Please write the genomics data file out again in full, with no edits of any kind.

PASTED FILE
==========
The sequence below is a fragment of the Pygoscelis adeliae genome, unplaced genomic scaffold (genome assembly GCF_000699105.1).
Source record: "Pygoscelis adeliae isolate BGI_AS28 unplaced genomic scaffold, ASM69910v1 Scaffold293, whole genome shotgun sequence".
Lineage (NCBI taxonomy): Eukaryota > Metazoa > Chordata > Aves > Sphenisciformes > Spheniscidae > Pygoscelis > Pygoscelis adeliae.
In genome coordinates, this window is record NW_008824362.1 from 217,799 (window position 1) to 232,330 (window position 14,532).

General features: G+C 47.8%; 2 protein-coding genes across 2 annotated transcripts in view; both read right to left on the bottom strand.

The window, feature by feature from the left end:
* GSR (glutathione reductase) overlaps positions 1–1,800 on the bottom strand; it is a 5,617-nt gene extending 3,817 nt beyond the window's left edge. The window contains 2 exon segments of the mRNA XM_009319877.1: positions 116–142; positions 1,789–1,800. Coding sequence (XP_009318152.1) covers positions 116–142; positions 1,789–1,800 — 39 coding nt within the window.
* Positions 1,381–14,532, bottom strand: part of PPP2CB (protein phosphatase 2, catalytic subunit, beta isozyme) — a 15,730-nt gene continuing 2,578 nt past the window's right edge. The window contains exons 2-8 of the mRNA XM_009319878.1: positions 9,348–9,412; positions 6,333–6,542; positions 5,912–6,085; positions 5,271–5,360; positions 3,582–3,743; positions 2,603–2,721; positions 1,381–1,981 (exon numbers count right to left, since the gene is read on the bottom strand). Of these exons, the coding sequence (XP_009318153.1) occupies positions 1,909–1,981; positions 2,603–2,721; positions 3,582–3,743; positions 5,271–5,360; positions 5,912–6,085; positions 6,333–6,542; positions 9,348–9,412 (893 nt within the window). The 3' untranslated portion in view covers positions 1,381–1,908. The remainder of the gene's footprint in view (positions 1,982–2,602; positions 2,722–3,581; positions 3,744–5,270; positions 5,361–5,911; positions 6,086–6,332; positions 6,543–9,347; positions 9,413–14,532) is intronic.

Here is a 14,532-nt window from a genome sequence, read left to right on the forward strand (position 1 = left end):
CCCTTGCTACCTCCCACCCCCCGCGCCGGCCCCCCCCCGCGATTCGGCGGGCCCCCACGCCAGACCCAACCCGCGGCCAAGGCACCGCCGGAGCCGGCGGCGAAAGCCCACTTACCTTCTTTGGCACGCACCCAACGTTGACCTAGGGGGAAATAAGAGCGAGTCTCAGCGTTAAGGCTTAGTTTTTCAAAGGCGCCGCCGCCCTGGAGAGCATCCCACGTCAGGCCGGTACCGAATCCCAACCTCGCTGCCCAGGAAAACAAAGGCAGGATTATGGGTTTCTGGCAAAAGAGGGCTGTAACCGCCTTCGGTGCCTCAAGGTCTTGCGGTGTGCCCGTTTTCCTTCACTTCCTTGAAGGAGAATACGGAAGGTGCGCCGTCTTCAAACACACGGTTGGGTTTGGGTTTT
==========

The sequence below is a fragment of the Pygoscelis adeliae genome, unplaced genomic scaffold (genome assembly GCF_000699105.1).
Source record: "Pygoscelis adeliae isolate BGI_AS28 unplaced genomic scaffold, ASM69910v1 Scaffold293, whole genome shotgun sequence".
Lineage (NCBI taxonomy): Eukaryota > Metazoa > Chordata > Aves > Sphenisciformes > Spheniscidae > Pygoscelis > Pygoscelis adeliae.
In genome coordinates, this window is record NW_008824362.1 from 217,799 (window position 1) to 232,330 (window position 14,532).

General features: G+C 47.8%; 2 protein-coding genes across 2 annotated transcripts in view; both read right to left on the bottom strand.

The window, feature by feature from the left end:
* GSR (glutathione reductase) overlaps positions 1–1,800 on the bottom strand; it is a 5,617-nt gene extending 3,817 nt beyond the window's left edge. The window contains 2 exon segments of the mRNA XM_009319877.1: positions 116–142; positions 1,789–1,800. Coding sequence (XP_009318152.1) covers positions 116–142; positions 1,789–1,800 — 39 coding nt within the window.
* Positions 1,381–14,532, bottom strand: part of PPP2CB (protein phosphatase 2, catalytic subunit, beta isozyme) — a 15,730-nt gene continuing 2,578 nt past the window's right edge. The window contains exons 2-8 of the mRNA XM_009319878.1: positions 9,348–9,412; positions 6,333–6,542; positions 5,912–6,085; positions 5,271–5,360; positions 3,582–3,743; positions 2,603–2,721; positions 1,381–1,981 (exon numbers count right to left, since the gene is read on the bottom strand). Of these exons, the coding sequence (XP_009318153.1) occupies positions 1,909–1,981; positions 2,603–2,721; positions 3,582–3,743; positions 5,271–5,360; positions 5,912–6,085; positions 6,333–6,542; positions 9,348–9,412 (893 nt within the window). The 3' untranslated portion in view covers positions 1,381–1,908. The remainder of the gene's footprint in view (positions 1,982–2,602; positions 2,722–3,581; positions 3,744–5,270; positions 5,361–5,911; positions 6,086–6,332; positions 6,543–9,347; positions 9,413–14,532) is intronic.

Here is a 14,532-nt window from a genome sequence, read left to right on the forward strand (position 1 = left end):
CCCTTGCTACCTCCCACCCCCCGCGCCGGCCCCCCCCCGCGATTCGGCGGGCCCCCACGCCAGACCCAACCCGCGGCCAAGGCACCGCCGGAGCCGGCGGCGAAAGCCCACTTACCTTCTTTGGCACGCACCCAACGTTGACCTAGGGGGAAATAAGAGCGAGTCTCAGCGTTAAGGCTTAGTTTTTCAAAGGCGCCGCCGCCCTGGAGAGCATCCCACGTCAGGCCGGTACCGAATCCCAACCTCGCTGCCCAGGAAAACAAAGGCAGGATTATGGGTTTCTGGCAAAAGAGGGCTGTAACCGCCTTCGGTGCCTCAAGGTCTTGCGGTGTGCCCGTTTTCCTTCACTTCCTTGAAGGAGAATACGGAAGGTGCGCCGTCTTCAAACACACGGTTGGGTTTGGGTTTT